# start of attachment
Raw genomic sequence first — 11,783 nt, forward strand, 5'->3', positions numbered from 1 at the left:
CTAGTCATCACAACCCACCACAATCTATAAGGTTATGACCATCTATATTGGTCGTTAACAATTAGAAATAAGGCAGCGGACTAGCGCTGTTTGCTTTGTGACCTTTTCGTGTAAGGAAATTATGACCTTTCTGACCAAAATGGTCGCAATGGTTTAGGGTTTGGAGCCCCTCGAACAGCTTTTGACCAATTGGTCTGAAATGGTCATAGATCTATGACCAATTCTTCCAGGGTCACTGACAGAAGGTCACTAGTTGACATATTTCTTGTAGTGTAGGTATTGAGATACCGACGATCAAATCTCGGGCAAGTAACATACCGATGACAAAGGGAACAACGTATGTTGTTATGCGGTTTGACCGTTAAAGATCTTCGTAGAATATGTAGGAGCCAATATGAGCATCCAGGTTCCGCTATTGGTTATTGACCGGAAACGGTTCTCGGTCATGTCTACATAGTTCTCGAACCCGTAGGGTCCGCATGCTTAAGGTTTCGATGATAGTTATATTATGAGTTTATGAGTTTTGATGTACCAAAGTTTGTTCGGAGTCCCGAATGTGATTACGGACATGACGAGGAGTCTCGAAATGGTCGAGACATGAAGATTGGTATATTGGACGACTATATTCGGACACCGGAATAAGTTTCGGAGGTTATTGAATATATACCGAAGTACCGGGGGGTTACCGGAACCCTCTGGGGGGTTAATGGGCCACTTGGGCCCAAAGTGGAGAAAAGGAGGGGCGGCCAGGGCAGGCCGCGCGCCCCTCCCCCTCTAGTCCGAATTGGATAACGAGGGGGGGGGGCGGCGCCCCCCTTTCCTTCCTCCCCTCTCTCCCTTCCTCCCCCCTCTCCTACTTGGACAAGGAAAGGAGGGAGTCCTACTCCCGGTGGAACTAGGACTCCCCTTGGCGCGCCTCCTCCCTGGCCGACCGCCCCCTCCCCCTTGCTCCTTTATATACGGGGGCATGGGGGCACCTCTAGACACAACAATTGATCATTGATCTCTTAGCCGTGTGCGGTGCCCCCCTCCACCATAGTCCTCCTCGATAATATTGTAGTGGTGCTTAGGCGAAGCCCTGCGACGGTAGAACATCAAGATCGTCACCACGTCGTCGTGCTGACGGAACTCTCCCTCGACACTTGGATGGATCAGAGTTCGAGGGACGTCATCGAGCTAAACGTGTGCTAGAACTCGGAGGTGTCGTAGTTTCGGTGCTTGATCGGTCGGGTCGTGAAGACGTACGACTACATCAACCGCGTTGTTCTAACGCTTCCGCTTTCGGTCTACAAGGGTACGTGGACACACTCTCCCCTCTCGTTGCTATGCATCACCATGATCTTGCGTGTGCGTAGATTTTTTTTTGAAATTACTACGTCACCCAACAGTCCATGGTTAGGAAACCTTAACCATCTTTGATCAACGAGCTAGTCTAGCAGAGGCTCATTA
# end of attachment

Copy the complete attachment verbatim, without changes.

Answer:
Raw genomic sequence first — 11,783 nt, forward strand, 5'->3', positions numbered from 1 at the left:
CTAGTCATCACAACCCACCACAATCTATAAGGTTATGACCATCTATATTGGTCGTTAACAATTAGAAATAAGGCAGCGGACTAGCGCTGTTTGCTTTGTGACCTTTTCGTGTAAGGAAATTATGACCTTTCTGACCAAAATGGTCGCAATGGTTTAGGGTTTGGAGCCCCTCGAACAGCTTTTGACCAATTGGTCTGAAATGGTCATAGATCTATGACCAATTCTTCCAGGGTCACTGACAGAAGGTCACTAGTTGACATATTTCTTGTAGTGTAGGTATTGAGATACCGACGATCAAATCTCGGGCAAGTAACATACCGATGACAAAGGGAACAACGTATGTTGTTATGCGGTTTGACCGTTAAAGATCTTCGTAGAATATGTAGGAGCCAATATGAGCATCCAGGTTCCGCTATTGGTTATTGACCGGAAACGGTTCTCGGTCATGTCTACATAGTTCTCGAACCCGTAGGGTCCGCATGCTTAAGGTTTCGATGATAGTTATATTATGAGTTTATGAGTTTTGATGTACCAAAGTTTGTTCGGAGTCCCGAATGTGATTACGGACATGACGAGGAGTCTCGAAATGGTCGAGACATGAAGATTGGTATATTGGACGACTATATTCGGACACCGGAATAAGTTTCGGAGGTTATTGAATATATACCGAAGTACCGGGGGGTTACCGGAACCCTCTGGGGGGTTAATGGGCCACTTGGGCCCAAAGTGGAGAAAAGGAGGGGCGGCCAGGGCAGGCCGCGCGCCCCTCCCCCTCTAGTCCGAATTGGATAACGAGGGGGGGGGGCGGCGCCCCCCTTTCCTTCCTCCCCTCTCTCCCTTCCTCCCCCCTCTCCTACTTGGACAAGGAAAGGAGGGAGTCCTACTCCCGGTGGAACTAGGACTCCCCTTGGCGCGCCTCCTCCCTGGCCGACCGCCCCCTCCCCCTTGCTCCTTTATATACGGGGGCATGGGGGCACCTCTAGACACAACAATTGATCATTGATCTCTTAGCCGTGTGCGGTGCCCCCCTCCACCATAGTCCTCCTCGATAATATTGTAGTGGTGCTTAGGCGAAGCCCTGCGACGGTAGAACATCAAGATCGTCACCACGTCGTCGTGCTGACGGAACTCTCCCTCGACACTTGGATGGATCAGAGTTCGAGGGACGTCATCGAGCTAAACGTGTGCTAGAACTCGGAGGTGTCGTAGTTTCGGTGCTTGATCGGTCGGGTCGTGAAGACGTACGACTACATCAACCGCGTTGTTCTAACGCTTCCGCTTTCGGTCTACAAGGGTACGTGGACACACTCTCCCCTCTCGTTGCTATGCATCACCATGATCTTGCGTGTGCGTAGATTTTTTTTTGAAATTACTACGTCACCCAACAGTCCATGGTTAGGAAACCTTAACCATCTTTGATCAACGAGCTAGTCTAGCAGAGGCTCATTA